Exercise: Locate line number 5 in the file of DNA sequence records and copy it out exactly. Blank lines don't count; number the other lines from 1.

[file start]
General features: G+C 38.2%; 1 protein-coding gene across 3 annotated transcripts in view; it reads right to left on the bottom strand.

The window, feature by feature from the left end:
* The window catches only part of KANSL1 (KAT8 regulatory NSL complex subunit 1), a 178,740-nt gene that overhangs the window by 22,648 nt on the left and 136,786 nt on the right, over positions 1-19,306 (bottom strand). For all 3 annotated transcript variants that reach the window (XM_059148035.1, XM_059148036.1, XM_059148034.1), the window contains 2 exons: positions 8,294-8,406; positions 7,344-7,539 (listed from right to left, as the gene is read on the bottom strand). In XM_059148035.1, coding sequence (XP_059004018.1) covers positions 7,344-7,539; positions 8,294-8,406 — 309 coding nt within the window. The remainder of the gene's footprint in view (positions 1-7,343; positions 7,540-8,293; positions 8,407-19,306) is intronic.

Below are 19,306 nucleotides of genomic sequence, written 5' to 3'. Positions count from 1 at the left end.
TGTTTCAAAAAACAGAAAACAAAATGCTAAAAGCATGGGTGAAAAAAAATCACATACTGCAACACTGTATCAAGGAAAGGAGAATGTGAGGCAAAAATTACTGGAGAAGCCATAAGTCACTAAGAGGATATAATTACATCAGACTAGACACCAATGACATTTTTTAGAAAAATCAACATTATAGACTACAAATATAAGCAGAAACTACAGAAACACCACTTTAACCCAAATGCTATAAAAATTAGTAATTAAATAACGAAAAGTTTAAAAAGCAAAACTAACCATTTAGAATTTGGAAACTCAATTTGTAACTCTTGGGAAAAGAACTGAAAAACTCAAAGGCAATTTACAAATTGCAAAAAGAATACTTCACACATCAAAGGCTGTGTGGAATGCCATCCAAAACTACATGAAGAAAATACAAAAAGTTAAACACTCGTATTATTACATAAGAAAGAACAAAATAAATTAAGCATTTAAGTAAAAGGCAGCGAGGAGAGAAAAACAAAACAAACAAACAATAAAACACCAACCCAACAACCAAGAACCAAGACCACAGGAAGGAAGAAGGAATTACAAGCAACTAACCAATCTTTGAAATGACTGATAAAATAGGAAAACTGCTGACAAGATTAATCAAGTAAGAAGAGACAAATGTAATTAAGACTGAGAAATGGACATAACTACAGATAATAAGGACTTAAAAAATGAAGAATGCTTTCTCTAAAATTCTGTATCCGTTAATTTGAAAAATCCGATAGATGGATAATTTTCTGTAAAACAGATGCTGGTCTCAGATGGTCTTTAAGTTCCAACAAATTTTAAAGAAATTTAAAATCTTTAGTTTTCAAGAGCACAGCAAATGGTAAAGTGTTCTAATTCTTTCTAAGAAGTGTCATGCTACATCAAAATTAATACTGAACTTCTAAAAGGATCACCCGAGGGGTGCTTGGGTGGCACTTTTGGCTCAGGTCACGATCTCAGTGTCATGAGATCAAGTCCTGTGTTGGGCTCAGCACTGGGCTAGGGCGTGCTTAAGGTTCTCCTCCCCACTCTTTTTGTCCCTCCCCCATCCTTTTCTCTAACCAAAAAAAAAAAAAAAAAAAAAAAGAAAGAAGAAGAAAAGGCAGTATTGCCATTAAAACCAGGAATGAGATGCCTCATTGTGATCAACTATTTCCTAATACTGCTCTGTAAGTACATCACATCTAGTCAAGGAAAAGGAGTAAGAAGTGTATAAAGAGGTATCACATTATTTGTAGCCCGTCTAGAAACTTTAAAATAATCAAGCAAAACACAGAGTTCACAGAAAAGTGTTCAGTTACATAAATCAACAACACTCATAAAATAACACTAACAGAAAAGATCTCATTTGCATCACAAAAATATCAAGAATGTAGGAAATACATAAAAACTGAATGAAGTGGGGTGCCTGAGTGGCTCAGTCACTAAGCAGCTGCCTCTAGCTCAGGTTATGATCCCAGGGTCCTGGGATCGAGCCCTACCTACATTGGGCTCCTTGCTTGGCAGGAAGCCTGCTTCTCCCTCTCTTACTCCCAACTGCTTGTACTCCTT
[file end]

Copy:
TGTTTCAAAAAACAGAAAACAAAATGCTAAAAGCATGGGTGAAAAAAAATCACATACTGCAACACTGTATCAAGGAAAGGAGAATGTGAGGCAAAAATTACTGGAGAAGCCATAAGTCACTAAGAGGATATAATTACATCAGACTAGACACCAATGACATTTTTTAGAAAAATCAACATTATAGACTACAAATATAAGCAGAAACTACAGAAACACCACTTTAACCCAAATGCTATAAAAATTAGTAATTAAATAACGAAAAGTTTAAAAAGCAAAACTAACCATTTAGAATTTGGAAACTCAATTTGTAACTCTTGGGAAAAGAACTGAAAAACTCAAAGGCAATTTACAAATTGCAAAAAGAATACTTCACACATCAAAGGCTGTGTGGAATGCCATCCAAAACTACATGAAGAAAATACAAAAAGTTAAACACTCGTATTATTACATAAGAAAGAACAAAATAAATTAAGCATTTAAGTAAAAGGCAGCGAGGAGAGAAAAACAAAACAAACAAACAATAAAACACCAACCCAACAACCAAGAACCAAGACCACAGGAAGGAAGAAGGAATTACAAGCAACTAACCAATCTTTGAAATGACTGATAAAATAGGAAAACTGCTGACAAGATTAATCAAGTAAGAAGAGACAAATGTAATTAAGACTGAGAAATGGACATAACTACAGATAATAAGGACTTAAAAAATGAAGAATGCTTTCTCTAAAATTCTGTATCCGTTAATTTGAAAAATCCGATAGATGGATAATTTTCTGTAAAACAGATGCTGGTCTCAGATGGTCTTTAAGTTCCAACAAATTTTAAAGAAATTTAAAATCTTTAGTTTTCAAGAGCACAGCAAATGGTAAAGTGTTCTAATTCTTTCTAAGAAGTGTCATGCTACATCAAAATTAATACTGAACTTCTAAAAGGATCACCCGAGGGGTGCTTGGGTGGCACTTTTGGCTCAGGTCACGATCTCAGTGTCATGAGATCAAGTCCTGTGTTGGGCTCAGCACTGGGCTAGGGCGTGCTTAAGGTTCTCCTCCCCACTCTTTTTGTCCCTCCCCCATCCTTTTCTCTAACCAAAAAAAAAAAAAAAAAAAAAAAGAAAGAAGAAGAAAAGGCAGTATTGCCATTAAAACCAGGAATGAGATGCCTCATTGTGATCAACTATTTCCTAATACTGCTCTGTAAGTACATCACATCTAGTCAAGGAAAAGGAGTAAGAAGTGTATAAAGAGGTATCACATTATTTGTAGCCCGTCTAGAAACTTTAAAATAATCAAGCAAAACACAGAGTTCACAGAAAAGTGTTCAGTTACATAAATCAACAACACTCATAAAATAACACTAACAGAAAAGATCTCATTTGCATCACAAAAATATCAAGAATGTAGGAAATACATAAAAACTGAATGAAGTGGGGTGCCTGAGTGGCTCAGTCACTAAGCAGCTGCCTCTAGCTCAGGTTATGATCCCAGGGTCCTGGGATCGAGCCCTACCTACATTGGGCTCCTTGCTTGGCAGGAAGCCTGCTTCTCCCTCTCTTACTCCCAACTGCTTGTACTCCTT